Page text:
Presidents unseated by coups in 1988 and 1991
2010 earthquake was Haiti's worst in 200 years
An outbreak of cholera later that year killed more than 8,000 people triggering violent protests
Haiti country profile
"The thing that I really think a lot about is the fact that he never had money in his pocket because he gave it all away to people that were in need... he loved his family and he really wanted to help Haiti," says Lesly.

"I remember seeing him play and I remember kicking a soccer ball with him before the games... I remember planting trees - he loved planting all kinds of fruit trees at the house."

But these were politically troubled times. In 1957, Francois "Papa Doc" Duvalier was elected president. He set about consolidating power by force, establishing his own personal militia to target rivals - the Tontons Macoutes took their name from the Haitian slang for bogeymen.

It's estimated that around 30,000 people were killed during Duvalier's 14-year rule as he brutally stamped out opposition. In 1964, against a backdrop of fear and paranoia, Duvalier declared himself president for life.

Gaetjens was not politically active but others in his family were agitating for change. Two of his brothers, Jean and Freddie had gone to neighbouring Dominican Republic where they were involved in a scheme to overthrow Duvalier.

Francois Duvalier, 1969
Francois Duvalier, 1969
Their plans were never realised but the Gaetjens name was brought to Duvalier's attention. "In those days, Duvalier would go after the whole family and is known to have killed entire families of people that went against him," says Lesly.

Gaetjens didn't realise the danger he was in until it was too late. On 8 July 1964, when Lesly was seven, "they sent two Tontons Macoutes to one of my father's dry cleaning [shops]… when he approached, the Tontons Macoutes got [him] in the back of the car and put a gun to his head. Then he disappeared."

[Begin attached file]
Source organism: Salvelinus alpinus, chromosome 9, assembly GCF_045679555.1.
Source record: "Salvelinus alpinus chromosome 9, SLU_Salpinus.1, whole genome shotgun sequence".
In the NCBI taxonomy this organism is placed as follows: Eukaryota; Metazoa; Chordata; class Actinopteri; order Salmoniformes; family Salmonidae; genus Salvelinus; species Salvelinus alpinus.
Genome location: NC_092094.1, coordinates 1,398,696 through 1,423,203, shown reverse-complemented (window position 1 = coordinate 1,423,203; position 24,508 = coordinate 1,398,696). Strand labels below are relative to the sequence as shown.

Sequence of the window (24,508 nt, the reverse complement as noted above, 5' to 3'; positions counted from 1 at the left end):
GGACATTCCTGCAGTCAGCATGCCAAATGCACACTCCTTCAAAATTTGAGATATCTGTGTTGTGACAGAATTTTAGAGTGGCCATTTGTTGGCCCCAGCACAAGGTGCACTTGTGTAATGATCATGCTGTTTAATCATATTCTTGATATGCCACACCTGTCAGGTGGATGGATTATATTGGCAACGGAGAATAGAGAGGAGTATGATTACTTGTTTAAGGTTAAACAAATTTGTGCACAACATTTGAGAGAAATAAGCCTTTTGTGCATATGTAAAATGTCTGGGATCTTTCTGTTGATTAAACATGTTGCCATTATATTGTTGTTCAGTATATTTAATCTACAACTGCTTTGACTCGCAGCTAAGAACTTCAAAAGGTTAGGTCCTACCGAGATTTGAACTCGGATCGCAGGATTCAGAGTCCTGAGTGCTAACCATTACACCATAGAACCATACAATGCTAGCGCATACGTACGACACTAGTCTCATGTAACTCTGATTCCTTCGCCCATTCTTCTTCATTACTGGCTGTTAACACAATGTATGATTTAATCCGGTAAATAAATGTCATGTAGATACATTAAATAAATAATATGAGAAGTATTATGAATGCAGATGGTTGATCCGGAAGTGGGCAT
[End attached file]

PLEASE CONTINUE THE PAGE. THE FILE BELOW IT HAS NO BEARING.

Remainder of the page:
His wife, Liliane did everything she could to find him but people were too scared to help or ask questions. All she managed to find out was that he had been taken to Fort Dimanche, a prison notorious for torture.

Continue reading the main story
The Duvaliers in power

Jean-Claude Duvalier, 1982
Francois Duvalier survived at least six assassination attempts in his 14-year rule
He practised voodoo and in later years only left the presidential palace on 22nd of the month when he believed he was protected by spirits
His successor and son, Jean-Claude (above), returned to Haiti in 2011 and now faces charges over human rights abuses while in office
She and the children stayed in Haiti, living in fear, until 1966. In January that year, they boarded a plane to Puerto Rico pretending they were going on holiday - in fact they were going into exile to start a new life.

For years they lived in hope that Gaetjens was alive, only receiving official confirmation of his death in 1972 - the year after Duvalier died.

It's not known exactly how or when he was killed but over time the family managed to piece together fragments of information.

"The version that I hear the most is that Duvalier himself went that night to Fort Dimanche… and he himself killed my dad," says Lesly. He adds that he has a CIA document confirming that both men were at the prison that night.

After Duvalier's death in 1971, his son Jean-Claude, known as Baby Doc, took over the presidency and ruled until 1986 when he fled the country amid popular discontent.

Since then Haiti has faced coups, corruption and natural disasters - the 2010 earthquake killed more than 250,000 people. One hundred and fifty thousand are still living in temporary accommodation.

Lesly lives in the US but has visited Haiti and written a book about his father. "I sometimes think that they could even make a movie," he says.

"Not so much about the goal because that was one moment but a movie about all the things that happened before and after... it's still the poorest country in the western hemisphere and people are still in misery."

Lesly Gaetjens spoke to Whistledown Productions for the BBC World Service programme Sporting Witness. Listen via BBC iPlayer Radio from 16:30 GMT or browse the Sporting Witness podcast archive.